What is it?
The Earth moves in a roughly elliptical path around the sun. Whilst moving along this path, the Earth encounters many thousands of particles known as meteors. These vary in size from microscopic to large enough to pass through the atmosphere and hit the surface - these are known as meteorites.
Once meteors enter the atmosphere, they begin to burn up due to the friction caused by the density of the atmosphere. This causes a stream of ionised particles - sometimes of sufficient density for radio waves to be reflected. The degree of ionisation is dependent on the size of the meteor, hence the frequencies that are reflected are also dependent on this,
Generally frequencies between 20MHz and 500MHz are reflected by meteor inoisation.
Because meteors are usually in the atmosphere for no more than a few minutes, meteor scatter propagation occurs in brief windows and is dependent on:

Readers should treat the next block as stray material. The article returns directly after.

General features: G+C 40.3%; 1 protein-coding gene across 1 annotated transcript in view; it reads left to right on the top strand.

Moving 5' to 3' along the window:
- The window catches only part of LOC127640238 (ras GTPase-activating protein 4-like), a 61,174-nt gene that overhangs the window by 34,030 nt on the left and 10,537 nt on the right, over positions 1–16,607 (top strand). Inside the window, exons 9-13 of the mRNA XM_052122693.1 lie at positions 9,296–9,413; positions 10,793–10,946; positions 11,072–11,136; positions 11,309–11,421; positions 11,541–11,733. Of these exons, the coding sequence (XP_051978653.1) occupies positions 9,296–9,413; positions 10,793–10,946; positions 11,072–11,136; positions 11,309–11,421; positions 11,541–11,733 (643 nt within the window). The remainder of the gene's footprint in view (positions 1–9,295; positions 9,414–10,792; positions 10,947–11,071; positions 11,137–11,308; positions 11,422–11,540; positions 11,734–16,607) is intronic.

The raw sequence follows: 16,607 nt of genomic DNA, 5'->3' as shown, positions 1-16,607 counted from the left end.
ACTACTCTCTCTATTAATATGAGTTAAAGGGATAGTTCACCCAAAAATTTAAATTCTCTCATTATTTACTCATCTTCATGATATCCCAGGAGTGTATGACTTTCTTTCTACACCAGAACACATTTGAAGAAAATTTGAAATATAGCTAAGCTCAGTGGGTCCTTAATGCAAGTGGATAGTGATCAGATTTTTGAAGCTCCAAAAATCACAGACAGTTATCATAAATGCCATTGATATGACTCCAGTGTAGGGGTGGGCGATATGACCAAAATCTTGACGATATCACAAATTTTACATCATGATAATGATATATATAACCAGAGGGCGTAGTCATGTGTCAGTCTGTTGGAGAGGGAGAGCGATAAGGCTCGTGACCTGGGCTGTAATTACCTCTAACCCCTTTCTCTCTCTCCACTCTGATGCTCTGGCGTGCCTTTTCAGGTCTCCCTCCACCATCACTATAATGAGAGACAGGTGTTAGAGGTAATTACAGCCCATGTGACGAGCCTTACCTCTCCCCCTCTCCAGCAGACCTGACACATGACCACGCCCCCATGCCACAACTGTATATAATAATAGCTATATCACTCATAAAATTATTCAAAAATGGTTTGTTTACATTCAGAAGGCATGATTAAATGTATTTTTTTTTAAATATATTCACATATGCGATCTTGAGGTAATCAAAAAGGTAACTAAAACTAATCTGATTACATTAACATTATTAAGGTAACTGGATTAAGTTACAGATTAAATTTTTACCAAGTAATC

- the size of the meteors
- the altitude at which the ionised stream is created
- the location over which the meteor is falling
- the angle of entry of the meteor
- the relative positions of the stations
How is it used?
Because of its brief and unpredictable nature stations that experiment with meteor scatter use the following:
- repeated signals are transmitted continuously over a long period of time
- because of the brevity of the effect, a signal report may take some time to be received
- a complete exchange of information may take some time to complete
- Single Sideband is a popular mode for meteor scatter communications
- Morse Code is often used due to the brevity of communications
- WSJT software is often used by amateurs involved in meteor scatter communication
Meteor shower prediction
A number of sites provide meteor shower calendars including:
|Propagation and radio wave theory|
|Propagation||Aurora * E-Skip * IPS * Lightning scatter * Meteor scatter * Satellites * Trans-Equatorial Propagation * Tropospheric ducting|
|Interference||QRM * QRN|
|Theory||Electromagnetic Waves * Frequency Wavelength and Period|